15. A clean box having a gas removal filter according to claim 6.
16. An apparatus for measuring a service life of a gas removal filter, comprising:
a measuring unit for measuring an electric resistance of a gas removal filter having an ion exchanger;
a measuring unit for measuring a temperature and/or a humidity of a gas which passes through said gas removal filter; and
a controller for calculating said electric resistance, the temperature and/or the humidity, and known detected data to estimate an ion exchange group consumption ratio or an ion exchange capacity of the gas removal filter.
17. An apparatus according to claim 16, further comprising:
communication means for communicating said ion exchange group consumption ratio or said ion exchange capacity with an external device.
18. A semiconductor fabrication apparatus having an apparatus according to claim 16.
19. A liquid crystal substrate fabrication apparatus having an apparatus according to claim 16.
20. A substrate storage apparatus having an apparatus according to claim 16.
Description
BACKGROUND OF THE INVENTION

1. Field of the Invention

The present invention relates to a gas removal filter, and more particularly to an apparatus for and a method of estimating the ion exchange group consumption ratio of an ion exchanger for use in gas adsorption applications.

2. Description of the Related Art

Heretofore, the service life of an ionic gas adsorption filter has been managed by any one of the following processes:

(1) The total amount of a gas adsorbed by the filter is periodically integrated from the concentration of the gas on the inlet side of the filter and the rate of air flowing through the filter, and then compared with a known absorption limitation for judging the service life of the filter.

(2) The concentration of the gas on the inlet side of the filter and the concentration of the gas on the outlet side of the filter are periodically measured to confirm a reduction in the gas removal capability of the filter.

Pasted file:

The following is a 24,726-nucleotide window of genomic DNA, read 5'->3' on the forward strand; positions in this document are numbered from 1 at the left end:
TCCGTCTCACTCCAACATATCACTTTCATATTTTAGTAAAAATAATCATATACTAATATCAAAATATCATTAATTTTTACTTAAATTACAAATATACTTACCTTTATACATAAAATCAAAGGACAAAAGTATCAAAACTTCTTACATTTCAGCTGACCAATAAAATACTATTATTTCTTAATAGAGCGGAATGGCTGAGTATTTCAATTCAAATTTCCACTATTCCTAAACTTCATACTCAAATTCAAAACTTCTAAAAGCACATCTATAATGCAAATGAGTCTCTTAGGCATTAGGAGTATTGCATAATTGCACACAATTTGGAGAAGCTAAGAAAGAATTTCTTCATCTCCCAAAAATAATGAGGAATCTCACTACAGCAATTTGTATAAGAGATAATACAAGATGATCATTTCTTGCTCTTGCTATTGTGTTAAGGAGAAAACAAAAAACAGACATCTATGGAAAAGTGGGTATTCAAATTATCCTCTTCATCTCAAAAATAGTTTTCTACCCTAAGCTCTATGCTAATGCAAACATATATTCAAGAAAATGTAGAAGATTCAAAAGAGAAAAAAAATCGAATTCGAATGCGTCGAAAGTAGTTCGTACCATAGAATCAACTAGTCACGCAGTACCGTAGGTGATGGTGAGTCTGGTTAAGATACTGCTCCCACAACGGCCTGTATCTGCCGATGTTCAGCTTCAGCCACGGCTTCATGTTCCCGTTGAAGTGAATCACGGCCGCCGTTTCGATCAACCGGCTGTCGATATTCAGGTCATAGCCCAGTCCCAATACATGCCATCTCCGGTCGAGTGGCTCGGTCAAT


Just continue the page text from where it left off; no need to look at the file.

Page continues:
(3) It is confirmed whether or not the concentration of the gas on the outlet side of the filter is of a management value or lower.

The concentration of a gas is generally measured by an analyzer such as an ion chromatograph, a monitor for detecting a pH change, or a glass tube (detecting tube) filled with a detecting agent. While all the above processes for managing the service life of a gas removal filter are based on the measurement of the concentration of a gas, if the concentration of a gas to be measured is lower than 10 μg/m3, then the measurement needs to rely on an analyzer which is capable of analyzing a trace amount of gas. However, such an analyzer is expensive and requires an operator who is knowledgeable in analytic processes for its operation though the analyzer is characterized by high analyzing accuracy.

SUMMARY OF THE INVENTION

It is therefore an object of the present invention to provide a gas removal filter which is capable of detecting the ion exchange group consumption ratio of an ion exchanger without a short period of time and easily detecting a remaining adsorption capability without the need for measuring a gas concentration.

A gas removal filter according to the present invention has an ion exchanger for adsorbing a gas and at least a pair of electric resistance measuring electrodes disposed on the ion exchanger.

By measuring a change in the electric resistance between at least the pair of electric resistance measuring electrodes disposed on the ion exchanger, it is possible to estimate an ion exchange group comsumption ratio of the ion exchanger. The ion exchange group consumption ratio of the ion exchanger can be detected in a short period of time, and a remaining adsorption capablility of the ion exchanger can be known with ease.